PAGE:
Pharmacists are reminding parents of the importance of seeking advice when treating young children with medications for common childhood ailments.
According to the Irish Pharmacy Union (IPU), common illnesses, such as colds and coughs, can be treated successfully using over-the-counter medications. However, errors can be made when administering even regularly used medications and these errors can be potentially serious.
The union urged parents to seek advice from their pharmacist about their child's health.
"Treating children and providing advice to parents is one of the most valuable roles played by any community pharmacist. This can include providing advice on treating conditions at home, on the safe management of any medicines, and to recognise if the child needs to be referred to their GP.
"One of our primary responsibilities is ensuring that medications are being safely administered. When it comes to children and babies this is even more important, as the guidelines will vary depending on age and weight and it is important that parents understand this," explained IPU president, Daragh Connolly.
He noted that well-meaning parents who are anxious to help their sick children can make mistakes when providing medications. Some of the common mistakes made include:
-Wrong dose: The dose for medicines varies depending on a child's age and weight. Even for common medications such as paracetamol or ibuprofen, this can be confusing. It is more complicated if parents have more than one child receiving the same medication. Pharmacists can calculate the correct dose for you. Too little medication can be ineffective, while too much medication can be harmful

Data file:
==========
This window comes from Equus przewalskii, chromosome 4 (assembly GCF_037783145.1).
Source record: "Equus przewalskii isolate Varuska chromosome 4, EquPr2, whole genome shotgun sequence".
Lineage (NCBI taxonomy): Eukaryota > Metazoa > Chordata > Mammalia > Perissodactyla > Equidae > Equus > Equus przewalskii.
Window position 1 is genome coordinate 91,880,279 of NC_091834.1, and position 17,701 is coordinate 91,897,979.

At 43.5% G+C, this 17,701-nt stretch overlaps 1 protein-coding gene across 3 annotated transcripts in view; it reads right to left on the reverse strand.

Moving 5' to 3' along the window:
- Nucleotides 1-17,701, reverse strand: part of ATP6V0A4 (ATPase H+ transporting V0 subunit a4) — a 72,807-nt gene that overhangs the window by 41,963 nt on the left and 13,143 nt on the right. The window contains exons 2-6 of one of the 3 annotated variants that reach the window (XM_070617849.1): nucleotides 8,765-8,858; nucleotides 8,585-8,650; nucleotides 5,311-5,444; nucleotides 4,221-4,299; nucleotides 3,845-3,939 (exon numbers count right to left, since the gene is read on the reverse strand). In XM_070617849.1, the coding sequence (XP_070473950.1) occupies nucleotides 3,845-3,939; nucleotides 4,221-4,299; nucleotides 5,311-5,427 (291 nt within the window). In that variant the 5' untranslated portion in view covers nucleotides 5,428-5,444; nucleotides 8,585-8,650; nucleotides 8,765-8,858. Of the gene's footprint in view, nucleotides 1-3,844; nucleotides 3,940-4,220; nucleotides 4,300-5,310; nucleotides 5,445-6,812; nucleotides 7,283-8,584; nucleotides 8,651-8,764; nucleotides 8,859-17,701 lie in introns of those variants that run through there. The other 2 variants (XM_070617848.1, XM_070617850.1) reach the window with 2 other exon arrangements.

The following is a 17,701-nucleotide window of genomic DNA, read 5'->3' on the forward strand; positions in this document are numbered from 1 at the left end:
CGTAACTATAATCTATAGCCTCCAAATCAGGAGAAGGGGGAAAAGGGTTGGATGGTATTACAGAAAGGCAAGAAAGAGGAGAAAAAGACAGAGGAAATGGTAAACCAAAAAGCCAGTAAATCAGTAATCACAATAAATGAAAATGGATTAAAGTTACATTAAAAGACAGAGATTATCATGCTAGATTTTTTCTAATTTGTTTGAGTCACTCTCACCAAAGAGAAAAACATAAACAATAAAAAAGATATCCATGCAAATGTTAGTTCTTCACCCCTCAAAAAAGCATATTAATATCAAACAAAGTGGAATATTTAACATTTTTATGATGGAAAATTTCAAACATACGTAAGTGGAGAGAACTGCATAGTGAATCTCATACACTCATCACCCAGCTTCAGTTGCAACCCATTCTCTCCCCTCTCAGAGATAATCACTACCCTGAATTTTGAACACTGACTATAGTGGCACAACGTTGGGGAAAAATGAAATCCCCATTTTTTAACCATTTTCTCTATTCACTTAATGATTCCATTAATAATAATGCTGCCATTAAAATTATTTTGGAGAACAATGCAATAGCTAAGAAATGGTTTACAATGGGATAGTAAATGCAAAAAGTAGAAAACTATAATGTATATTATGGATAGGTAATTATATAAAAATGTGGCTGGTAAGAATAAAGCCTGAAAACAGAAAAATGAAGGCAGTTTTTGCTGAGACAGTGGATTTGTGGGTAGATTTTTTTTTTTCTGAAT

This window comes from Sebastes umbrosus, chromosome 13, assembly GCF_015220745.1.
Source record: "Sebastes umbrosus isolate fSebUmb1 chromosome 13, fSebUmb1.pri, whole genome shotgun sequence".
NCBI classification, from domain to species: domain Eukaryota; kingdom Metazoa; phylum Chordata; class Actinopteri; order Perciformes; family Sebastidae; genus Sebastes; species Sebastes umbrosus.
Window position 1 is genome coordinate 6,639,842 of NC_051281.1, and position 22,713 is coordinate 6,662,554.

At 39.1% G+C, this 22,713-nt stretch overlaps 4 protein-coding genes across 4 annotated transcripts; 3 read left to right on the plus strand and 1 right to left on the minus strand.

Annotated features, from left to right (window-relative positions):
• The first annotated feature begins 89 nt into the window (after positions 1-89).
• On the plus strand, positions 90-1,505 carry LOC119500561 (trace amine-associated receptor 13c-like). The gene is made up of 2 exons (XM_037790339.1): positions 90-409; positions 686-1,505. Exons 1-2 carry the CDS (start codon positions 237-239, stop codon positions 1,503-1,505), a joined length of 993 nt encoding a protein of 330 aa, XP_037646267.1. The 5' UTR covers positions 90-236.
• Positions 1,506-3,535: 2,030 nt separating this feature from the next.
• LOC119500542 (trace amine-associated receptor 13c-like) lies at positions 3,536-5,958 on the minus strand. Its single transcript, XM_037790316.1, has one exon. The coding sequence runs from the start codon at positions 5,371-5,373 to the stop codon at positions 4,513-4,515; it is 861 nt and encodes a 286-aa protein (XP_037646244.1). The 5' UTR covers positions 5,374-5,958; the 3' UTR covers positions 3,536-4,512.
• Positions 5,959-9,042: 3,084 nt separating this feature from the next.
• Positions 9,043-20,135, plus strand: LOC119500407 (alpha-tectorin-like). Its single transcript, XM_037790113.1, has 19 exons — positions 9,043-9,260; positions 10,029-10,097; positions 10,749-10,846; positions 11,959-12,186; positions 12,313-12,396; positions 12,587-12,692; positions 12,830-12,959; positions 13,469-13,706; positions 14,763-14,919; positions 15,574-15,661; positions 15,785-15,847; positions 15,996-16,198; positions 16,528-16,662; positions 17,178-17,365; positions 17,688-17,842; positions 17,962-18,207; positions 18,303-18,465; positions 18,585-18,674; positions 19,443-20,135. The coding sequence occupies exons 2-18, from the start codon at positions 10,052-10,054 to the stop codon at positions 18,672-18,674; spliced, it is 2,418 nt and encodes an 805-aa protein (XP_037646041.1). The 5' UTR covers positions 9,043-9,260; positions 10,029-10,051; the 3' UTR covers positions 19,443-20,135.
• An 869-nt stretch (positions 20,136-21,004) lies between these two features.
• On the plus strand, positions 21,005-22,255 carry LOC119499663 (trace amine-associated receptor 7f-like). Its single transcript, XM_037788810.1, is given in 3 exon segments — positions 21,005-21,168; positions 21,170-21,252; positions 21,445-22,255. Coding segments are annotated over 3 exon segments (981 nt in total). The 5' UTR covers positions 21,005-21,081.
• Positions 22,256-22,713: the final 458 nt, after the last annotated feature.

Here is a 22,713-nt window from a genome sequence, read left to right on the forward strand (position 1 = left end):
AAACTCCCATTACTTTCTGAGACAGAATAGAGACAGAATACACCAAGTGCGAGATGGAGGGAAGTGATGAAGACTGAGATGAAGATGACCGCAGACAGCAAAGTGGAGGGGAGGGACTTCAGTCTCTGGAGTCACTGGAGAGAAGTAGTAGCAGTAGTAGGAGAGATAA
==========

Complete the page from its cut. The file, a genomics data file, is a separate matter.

-Wrong time: Providing doses too close together or accidentally repeating a dose are common errors. Your pharmacist can advise you on this and parents should also record the time of each dose on a piece of paper kept with that medication
-Wrong medicine: Parents sometimes offer medicines that are ineffective for specific ailments. For example, parents might give paracetamol or ibuprofen for a cough or blocked nose. In the absence of pain or fever, this is not recommended. Your pharmacist may be able to recommend a more effective medication
-Wrong place: Not all ailments are best treated with oral medication. Nasal sprays, eye drops or creams may be more effective for certain conditions. Pharmacists can advise on this.
Mr Connolly added that children should never be given a medication that is intended for an adult and prescription medications should only be given to the intended recipient.